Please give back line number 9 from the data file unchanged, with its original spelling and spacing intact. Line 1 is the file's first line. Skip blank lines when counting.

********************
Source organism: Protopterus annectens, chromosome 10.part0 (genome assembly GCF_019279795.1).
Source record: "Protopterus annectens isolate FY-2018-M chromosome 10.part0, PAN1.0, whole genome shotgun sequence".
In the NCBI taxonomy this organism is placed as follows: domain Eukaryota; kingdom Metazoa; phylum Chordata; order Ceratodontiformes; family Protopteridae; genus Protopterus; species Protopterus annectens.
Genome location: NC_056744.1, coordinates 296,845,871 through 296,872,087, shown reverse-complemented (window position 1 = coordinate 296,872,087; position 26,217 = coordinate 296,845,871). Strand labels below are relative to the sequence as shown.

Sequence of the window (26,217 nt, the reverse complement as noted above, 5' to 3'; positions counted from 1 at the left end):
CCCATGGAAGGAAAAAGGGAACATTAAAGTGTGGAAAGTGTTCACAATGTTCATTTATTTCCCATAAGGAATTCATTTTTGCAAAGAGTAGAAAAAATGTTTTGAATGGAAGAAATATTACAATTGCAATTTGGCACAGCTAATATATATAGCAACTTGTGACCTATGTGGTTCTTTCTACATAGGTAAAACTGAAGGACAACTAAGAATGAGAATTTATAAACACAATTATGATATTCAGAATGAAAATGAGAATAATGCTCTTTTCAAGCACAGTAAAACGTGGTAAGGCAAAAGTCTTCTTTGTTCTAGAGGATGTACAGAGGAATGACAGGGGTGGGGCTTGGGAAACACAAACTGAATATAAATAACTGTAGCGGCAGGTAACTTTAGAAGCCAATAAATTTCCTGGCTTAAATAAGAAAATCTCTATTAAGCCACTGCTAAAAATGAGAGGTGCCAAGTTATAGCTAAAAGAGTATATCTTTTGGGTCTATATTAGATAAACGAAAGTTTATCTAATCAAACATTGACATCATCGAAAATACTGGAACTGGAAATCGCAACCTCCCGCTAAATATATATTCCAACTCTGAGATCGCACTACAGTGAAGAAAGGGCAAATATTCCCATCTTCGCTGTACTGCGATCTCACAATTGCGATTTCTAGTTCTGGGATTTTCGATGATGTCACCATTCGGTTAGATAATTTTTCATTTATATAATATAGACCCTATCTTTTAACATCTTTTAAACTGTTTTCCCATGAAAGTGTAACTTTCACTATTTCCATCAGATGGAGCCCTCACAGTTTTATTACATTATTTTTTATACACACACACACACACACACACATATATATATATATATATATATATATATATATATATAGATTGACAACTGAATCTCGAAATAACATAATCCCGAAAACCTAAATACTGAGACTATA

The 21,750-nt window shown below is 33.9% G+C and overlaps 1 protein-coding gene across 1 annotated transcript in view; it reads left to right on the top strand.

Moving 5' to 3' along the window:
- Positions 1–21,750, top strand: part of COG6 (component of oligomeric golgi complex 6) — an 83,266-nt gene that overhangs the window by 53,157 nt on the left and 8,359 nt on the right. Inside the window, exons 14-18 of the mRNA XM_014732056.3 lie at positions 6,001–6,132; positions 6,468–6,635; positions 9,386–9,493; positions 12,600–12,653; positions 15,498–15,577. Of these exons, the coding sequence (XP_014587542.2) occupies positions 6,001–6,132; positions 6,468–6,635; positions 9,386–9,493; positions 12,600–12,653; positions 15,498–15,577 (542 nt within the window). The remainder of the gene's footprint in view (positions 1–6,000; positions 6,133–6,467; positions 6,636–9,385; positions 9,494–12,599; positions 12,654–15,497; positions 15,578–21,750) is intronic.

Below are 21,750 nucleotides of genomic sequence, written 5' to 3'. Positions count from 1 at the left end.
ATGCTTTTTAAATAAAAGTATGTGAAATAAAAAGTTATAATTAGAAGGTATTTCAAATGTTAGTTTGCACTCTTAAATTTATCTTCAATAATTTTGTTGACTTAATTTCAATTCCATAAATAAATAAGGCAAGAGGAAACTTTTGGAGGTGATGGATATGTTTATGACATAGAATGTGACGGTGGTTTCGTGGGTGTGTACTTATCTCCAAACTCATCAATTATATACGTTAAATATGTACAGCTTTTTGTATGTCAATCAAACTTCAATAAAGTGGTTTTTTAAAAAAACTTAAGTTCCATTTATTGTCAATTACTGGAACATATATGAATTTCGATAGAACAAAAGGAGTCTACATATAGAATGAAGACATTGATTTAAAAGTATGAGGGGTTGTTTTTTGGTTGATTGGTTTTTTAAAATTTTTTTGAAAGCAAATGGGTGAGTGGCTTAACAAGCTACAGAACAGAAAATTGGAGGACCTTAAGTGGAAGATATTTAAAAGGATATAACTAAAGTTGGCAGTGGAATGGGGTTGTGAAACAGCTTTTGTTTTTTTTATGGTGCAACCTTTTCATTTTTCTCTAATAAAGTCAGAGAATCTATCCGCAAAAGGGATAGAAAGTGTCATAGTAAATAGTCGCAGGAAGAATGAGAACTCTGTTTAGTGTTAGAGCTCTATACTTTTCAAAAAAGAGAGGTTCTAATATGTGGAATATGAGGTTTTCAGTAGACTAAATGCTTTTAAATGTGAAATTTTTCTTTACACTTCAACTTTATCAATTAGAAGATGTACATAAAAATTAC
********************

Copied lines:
- Positions 1–21,750, top strand: part of COG6 (component of oligomeric golgi complex 6) — an 83,266-nt gene that overhangs the window by 53,157 nt on the left and 8,359 nt on the right. Inside the window, exons 14-18 of the mRNA XM_014732056.3 lie at positions 6,001–6,132; positions 6,468–6,635; positions 9,386–9,493; positions 12,600–12,653; positions 15,498–15,577. Of these exons, the coding sequence (XP_014587542.2) occupies positions 6,001–6,132; positions 6,468–6,635; positions 9,386–9,493; positions 12,600–12,653; positions 15,498–15,577 (542 nt within the window). The remainder of the gene's footprint in view (positions 1–6,000; positions 6,133–6,467; positions 6,636–9,385; positions 9,494–12,599; positions 12,654–15,497; positions 15,578–21,750) is intronic.